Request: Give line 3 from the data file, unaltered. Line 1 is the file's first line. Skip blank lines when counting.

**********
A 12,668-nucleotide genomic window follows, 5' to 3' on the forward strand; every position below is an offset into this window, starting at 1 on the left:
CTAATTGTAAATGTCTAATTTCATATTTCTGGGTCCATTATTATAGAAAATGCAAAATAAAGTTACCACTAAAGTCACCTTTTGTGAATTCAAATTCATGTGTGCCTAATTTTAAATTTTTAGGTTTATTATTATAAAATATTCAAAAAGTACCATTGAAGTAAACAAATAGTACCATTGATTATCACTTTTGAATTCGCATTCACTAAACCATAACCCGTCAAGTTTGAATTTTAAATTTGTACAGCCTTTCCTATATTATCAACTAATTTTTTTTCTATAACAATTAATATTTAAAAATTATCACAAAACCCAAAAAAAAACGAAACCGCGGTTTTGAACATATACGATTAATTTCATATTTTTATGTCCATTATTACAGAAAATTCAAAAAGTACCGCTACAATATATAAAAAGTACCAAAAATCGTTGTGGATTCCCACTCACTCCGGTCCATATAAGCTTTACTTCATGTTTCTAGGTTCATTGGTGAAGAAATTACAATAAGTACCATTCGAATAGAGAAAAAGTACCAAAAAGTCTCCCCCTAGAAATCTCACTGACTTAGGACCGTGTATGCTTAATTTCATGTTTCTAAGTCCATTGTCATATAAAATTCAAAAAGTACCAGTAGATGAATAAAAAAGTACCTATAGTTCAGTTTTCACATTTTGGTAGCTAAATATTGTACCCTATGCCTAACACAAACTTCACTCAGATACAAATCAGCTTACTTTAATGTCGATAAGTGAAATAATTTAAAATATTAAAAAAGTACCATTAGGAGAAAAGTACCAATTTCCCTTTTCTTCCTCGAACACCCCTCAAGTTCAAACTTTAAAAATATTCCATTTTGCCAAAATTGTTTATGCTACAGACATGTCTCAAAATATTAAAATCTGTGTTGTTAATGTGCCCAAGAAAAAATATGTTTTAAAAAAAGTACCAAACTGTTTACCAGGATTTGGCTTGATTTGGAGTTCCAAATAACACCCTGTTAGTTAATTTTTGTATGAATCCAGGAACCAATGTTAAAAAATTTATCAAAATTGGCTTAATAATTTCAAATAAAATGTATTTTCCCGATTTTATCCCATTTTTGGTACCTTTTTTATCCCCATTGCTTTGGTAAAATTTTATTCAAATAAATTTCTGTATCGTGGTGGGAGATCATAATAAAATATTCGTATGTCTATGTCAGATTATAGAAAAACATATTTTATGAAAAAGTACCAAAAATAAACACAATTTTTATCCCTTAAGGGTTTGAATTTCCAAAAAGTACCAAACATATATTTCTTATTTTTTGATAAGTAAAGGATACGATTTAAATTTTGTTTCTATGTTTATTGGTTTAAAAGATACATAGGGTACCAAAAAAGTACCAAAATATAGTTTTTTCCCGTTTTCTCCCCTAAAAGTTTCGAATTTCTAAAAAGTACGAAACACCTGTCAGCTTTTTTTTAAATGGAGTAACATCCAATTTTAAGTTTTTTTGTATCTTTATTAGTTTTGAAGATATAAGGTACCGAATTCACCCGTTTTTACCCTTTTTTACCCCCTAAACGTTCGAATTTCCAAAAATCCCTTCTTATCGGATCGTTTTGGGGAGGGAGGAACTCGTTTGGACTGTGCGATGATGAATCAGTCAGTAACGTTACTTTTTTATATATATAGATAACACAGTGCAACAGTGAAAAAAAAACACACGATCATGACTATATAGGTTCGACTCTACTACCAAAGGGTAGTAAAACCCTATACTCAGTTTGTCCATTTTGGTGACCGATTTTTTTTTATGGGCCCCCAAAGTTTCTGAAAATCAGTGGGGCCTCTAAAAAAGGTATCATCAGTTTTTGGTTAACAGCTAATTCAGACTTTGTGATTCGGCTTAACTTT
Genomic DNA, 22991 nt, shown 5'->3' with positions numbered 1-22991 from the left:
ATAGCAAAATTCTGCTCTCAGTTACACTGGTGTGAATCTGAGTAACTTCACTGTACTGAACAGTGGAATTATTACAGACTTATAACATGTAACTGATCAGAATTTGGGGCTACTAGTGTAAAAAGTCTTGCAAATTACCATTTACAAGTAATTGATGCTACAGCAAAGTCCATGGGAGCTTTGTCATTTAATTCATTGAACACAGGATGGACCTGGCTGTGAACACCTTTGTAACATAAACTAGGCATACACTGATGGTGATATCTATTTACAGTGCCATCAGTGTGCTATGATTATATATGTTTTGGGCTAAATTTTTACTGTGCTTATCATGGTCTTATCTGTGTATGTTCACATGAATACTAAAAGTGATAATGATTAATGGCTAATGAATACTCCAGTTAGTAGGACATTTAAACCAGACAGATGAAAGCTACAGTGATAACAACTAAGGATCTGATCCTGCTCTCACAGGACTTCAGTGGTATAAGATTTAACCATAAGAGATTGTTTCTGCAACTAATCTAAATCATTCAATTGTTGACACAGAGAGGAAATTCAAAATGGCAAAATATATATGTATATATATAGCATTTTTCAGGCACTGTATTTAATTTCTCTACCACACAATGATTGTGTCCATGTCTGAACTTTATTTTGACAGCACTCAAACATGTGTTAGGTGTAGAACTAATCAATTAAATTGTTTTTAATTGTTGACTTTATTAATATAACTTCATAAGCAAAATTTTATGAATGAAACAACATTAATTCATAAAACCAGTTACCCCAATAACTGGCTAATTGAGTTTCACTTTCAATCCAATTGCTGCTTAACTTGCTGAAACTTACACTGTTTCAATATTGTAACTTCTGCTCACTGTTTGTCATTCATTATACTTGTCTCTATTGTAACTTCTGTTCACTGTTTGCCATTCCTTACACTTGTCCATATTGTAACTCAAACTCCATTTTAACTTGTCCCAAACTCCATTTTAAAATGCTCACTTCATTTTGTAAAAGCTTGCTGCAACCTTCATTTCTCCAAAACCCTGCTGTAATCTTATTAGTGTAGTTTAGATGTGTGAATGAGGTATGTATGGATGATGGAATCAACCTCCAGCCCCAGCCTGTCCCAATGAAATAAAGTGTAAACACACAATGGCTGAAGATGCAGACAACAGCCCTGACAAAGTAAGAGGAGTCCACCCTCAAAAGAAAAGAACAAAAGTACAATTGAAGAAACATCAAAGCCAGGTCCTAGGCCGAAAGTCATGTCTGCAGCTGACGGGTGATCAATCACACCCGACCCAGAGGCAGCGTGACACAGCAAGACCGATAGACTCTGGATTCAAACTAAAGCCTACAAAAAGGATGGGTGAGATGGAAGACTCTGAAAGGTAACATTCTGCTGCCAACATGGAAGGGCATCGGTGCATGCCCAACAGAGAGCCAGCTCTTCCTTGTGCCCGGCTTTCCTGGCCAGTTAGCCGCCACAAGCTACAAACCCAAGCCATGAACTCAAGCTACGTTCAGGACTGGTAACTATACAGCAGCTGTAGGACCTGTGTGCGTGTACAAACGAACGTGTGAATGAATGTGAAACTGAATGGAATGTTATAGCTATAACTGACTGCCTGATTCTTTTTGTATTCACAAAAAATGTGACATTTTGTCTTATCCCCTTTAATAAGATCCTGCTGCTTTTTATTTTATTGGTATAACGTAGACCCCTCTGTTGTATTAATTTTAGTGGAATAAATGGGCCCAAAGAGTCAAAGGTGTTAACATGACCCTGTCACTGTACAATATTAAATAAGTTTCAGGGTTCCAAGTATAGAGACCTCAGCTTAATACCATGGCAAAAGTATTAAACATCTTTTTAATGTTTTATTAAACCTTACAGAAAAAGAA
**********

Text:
Genomic DNA, 22991 nt, shown 5'->3' with positions numbered 1-22991 from the left: